Retaining Wall

What is a Deadman in a Retaining Wall

What is a Deadman in a Retaining Wall

Retaining walls are crucial barriers to prevent earthen materials, water, and other substances from sliding or eroding into utilized areas.

Examples include highway retaining walls, dams, sea walls, and basement walls.

These structures are particularly important in sloped areas where they help prevent soil and other materials from slipping and losing form.

An essential component of these structures is the weep holes in retaining walls.

Weep holes play a critical role in maintaining the integrity and longevity of retaining walls by allowing water to drain through, thereby reducing hydrostatic pressure and preventing damage.

To learn more about how weep holes contribute to the effectiveness of retaining walls, continue reading.

So let’s begin with the same.

What is the Role of Deadman in Retaining Wall?

What is the Role of Deadman in Retaining Wall?

Deadman is actually a kind of anchoring system that provides maximum strength to the retaining wall, allowing it to withstand the pressure of earthen materials.

Deadman anchoring could be permanent or temporary, depending on how much earthen or other material pressure will be applied to the retaining wall.

Most often, deadman anchors are made of concrete in block shapes, and they are generally placed firmly in the soil through a retaining wall.

In some cases, they can be placed on the ground surfaces.

Deadman is an important component of retaining wall structuring, elevating the wall’s overall resistance capacity.

So, let’s move further and see why weep holes are an important aspect of retaining walls.

Why are Weep Holes Necessary in Retaining Walls?

Why are Weep Holes Necessary in Retaining Walls?

To put it simply, if a retaining wall lacks weeping holes, it has a chance to collapse due to active or passive pressure.

To be precise, weeping holes release the existing pressure caused by water’s presence in the soil.

Basically, they drain water from the soil through these holes and reduce the hydrostatic load on the wall.

Weep holes also provide balanced moisture to the retaining wall and proper ventilation, which avoids any wall cavity.

There are different types of weep hole structures used in the construction process, such as open head joints, weep holes, cotton rope wicking weep holes, tubes weep holes, and corrugated channels.

However, weep holes are an essential component, especially for retaining walls, to extend the life span of this preventive structure.

What is a Retaining Wall?

What is a Retaining Wall?

As its name implies, a retaining wall is constructed especially to prevent any kind of material, such as soil, water, etc., from sliding off or washing out on the landscape.

For instance, we often see retaining walls or barriers on highways to prevent soil from sliding off the streets.

However, retaining walls are used in commercial structures like highways, dams, excavation sites, sea, etc., and private properties.

Meanwhile, there are different types of retaining wall structures are available. So, let’s move further and see those retaining wall types in the following pointer.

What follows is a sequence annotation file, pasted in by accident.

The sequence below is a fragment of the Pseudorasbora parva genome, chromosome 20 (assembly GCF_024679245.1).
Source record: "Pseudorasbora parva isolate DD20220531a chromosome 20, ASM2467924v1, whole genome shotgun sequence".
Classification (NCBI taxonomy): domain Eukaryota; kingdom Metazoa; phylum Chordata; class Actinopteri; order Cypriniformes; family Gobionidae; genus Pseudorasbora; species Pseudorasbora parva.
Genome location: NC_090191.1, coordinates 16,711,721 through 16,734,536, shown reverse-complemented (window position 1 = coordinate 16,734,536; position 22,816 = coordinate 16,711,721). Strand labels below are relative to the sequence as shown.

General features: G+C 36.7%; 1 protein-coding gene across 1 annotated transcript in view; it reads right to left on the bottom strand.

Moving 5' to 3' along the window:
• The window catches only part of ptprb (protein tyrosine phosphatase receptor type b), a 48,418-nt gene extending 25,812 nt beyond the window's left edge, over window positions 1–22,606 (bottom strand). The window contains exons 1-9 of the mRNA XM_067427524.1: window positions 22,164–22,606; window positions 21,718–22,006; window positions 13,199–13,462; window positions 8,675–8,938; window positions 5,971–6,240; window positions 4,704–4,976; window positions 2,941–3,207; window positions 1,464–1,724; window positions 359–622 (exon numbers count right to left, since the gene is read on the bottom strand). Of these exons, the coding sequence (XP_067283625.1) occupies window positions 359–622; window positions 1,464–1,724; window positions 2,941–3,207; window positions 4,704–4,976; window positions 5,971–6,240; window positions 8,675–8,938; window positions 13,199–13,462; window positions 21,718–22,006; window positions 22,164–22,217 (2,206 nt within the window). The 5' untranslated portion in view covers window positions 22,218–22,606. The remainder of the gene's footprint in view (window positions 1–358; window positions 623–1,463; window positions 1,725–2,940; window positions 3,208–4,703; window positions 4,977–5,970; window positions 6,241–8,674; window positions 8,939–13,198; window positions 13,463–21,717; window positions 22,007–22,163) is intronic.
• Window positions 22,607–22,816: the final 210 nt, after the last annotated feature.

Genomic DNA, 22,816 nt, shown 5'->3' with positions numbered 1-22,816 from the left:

What are the Types of Retaining Walls?

What are the Types of Retaining Walls?

Various types of retaining wall structures are used as sliding-resistant materials. We will discuss those types briefly.

  • Revetment Wall – This structure is like a covering to prevent the material from sliding off.
  • Dam – As we all know, a dam is structured to hold water.
  • Cantilever Retaining Wall – This structure is made of concrete with different designs. It is constructed with a stem (vertical wall) and a base slab (horizontal slab) to provide strength to the wall. Cantilever retaining walls are a widely used structural format.
  • Gravity Retaining Wall – The heavy-weight structure of gravity retaining walls resists the earth’s lateral pressure.
  • Buttress Retaining Wall – This type is the same as the cantilever retaining wall. However, it has an additional counterfort (vertical inclined beam) at the facewall to strengthen the retaining wall.
  • Counterfort Retaining Wall – This structure is almost the same as the buttress retaining wall, with a counterfort constructed at the back side of the retaining wall.

Apart from these types of retaining walls, some other retaining walls are constructed in different shapes, such as rectangular, triangular, trapezoidal, etc.

In addition, these retaining walls are differentiated by the materials used, such as earthen materials, masonry, rockfill, concrete, or even wooden materials.

After understanding the types of various retaining walls, let’s continue the topic by learning about the deadman’s role in them.


Retaining walls are built to prevent earthen erosion or hold material such as soil or water.

However, these retaining walls are not just regular walls. They include some different types of components.

In this article, we have tried to explain some of the major components of retaining walls.

For instance, we have described the meaning and type of retaining wall. We have also explained the role of important elements like deadman anchors and weep holes in retaining walls.

All the information mentioned in this article summarizes the overall retaining wall concept, which is explained in subtle language and will indeed add knowledge.

Allan Block
Allan Block holds a degree in Landscape Architecture from the University of Colorado, Boulder, with a career spanning 20 years in retaining wall design and outdoor planning. Joining our platform in 2021, Allan focuses on providing practical advice on retaining wall projects, soil management, and aesthetic landscaping. His background includes working in urban development and freelance landscape design. Allan is an amateur geologist and participates in community greening initiatives in his free time.

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